Hong Kong police have once again clashed with anti-government protesters as the city enters its 10th week of mass demonstrations and unrest.
Yang Guang, a spokesman for the office in Beijing, delivered a televised address on Monday in which he backed police handling of the protests and said that those who care about the city should come out against violence.
In a statement Monday, Youngspiration, an opposition political party which has been heavily involved in the protests, called for sanctions against Lam and other top officials, echoing demands by others that the global community act on behalf of the Hong Kong pro-democracy movement.
Police in Hong Kong fired volleys of tear gas Sunday at thousands of pro-democracy protesters who defied warnings from authorities to hit the streets for the tenth weekend in a row.
Protesters were in their fourth consecutive day of protests at the airport, aiming to bring global attention to a movement against police violence and unwanted Chinese influence over Hong Kong that has inflamed the city for 10 weeks. The action "seriously disrupted" the airport's work, the administration said, and led to all flights out of the city being cancelled.
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The increasingly violent protests have plunged the Chinese-ruled territory into its most serious crisis in decades, presenting Chinese leader Xi Jinping with one of his biggest popular challenges since he came to power in 2012.
Protesters filled both arrival and departures terminals of the airport Monday, holding up signs against police violence and chanting, "Dirty cops, return her eye".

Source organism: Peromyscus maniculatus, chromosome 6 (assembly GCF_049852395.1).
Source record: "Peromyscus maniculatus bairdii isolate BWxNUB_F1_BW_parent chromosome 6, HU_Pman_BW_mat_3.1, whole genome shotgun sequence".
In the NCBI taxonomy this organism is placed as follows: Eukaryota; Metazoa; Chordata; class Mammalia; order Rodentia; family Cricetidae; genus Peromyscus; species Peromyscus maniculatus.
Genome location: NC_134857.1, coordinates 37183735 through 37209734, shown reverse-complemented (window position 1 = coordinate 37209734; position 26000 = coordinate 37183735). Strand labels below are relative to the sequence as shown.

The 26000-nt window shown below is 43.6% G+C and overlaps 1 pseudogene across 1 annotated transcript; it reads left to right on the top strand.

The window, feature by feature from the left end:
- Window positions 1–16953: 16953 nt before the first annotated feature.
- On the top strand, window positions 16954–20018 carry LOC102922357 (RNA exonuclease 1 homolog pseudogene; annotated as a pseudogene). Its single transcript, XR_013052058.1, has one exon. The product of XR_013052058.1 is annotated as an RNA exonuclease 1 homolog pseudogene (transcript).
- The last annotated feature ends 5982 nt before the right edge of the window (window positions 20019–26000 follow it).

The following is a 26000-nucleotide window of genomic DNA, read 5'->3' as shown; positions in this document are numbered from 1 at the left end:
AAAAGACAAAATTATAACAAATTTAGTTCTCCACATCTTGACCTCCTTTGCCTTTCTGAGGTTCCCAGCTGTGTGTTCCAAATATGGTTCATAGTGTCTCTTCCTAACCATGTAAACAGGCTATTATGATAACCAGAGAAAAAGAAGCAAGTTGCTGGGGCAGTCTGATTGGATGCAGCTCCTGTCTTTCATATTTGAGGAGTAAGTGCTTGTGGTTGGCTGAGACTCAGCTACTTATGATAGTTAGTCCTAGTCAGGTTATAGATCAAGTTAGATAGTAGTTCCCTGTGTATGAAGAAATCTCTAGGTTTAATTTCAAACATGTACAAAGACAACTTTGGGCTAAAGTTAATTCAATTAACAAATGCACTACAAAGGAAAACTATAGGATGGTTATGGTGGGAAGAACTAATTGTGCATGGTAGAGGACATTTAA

The demonstrations have since morphed into a broader bid to reverse a slide in democratic freedoms in the city.
Hong Kong's government says the protests are pushing the city to an extremely unsafe edge.
Shortly afterwards, protesters threw bricks and police began firing tear gas.
As the shutdown announcement spread, protesters tried to leave the airport, a transport hub built on a small island connected to Hong Kong's main city by train and bridge, in fear they would soon be stranded.
Late Friday, China's civil aviation authority issued a swathe of demands to Hong Kong's dominant airline, including barring employees who supported the recent protests from flying to the mainland, and asking the company to submit information about all crew members flying to China for verification and authorization.
The entry of the working class of Hong Kong into the protest movement has not only provoked fears in Beijing but also concerns in Washington and among USA allies amid a resurgence of the class struggle internationally.
Hong Kong local non-profit Civil Rights Observer condemned the police's use of tear gas bombs inside the railway station. The Chinese foreign ministry in Hong Kong declared that those remarks revealed the "dark and twisted side of U.S. psychology".
At the airport, a flight attendant protesting on his day off, who gave only his surname, Lau, to avoid repercussions from his employer, said heavy-handed police tactics had alienated some people. It has also suspended a pilot for "misconduct" after he took part in protests and was charged with rioting.
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The phrase, popularized by legendary martial artist Bruce Lee, speaks to the ability to adapt oneself to fast-changing situations. Demonstrators recently adopted a flash-mob strategy, retreating when pressed by police only to re-emerge at another location.
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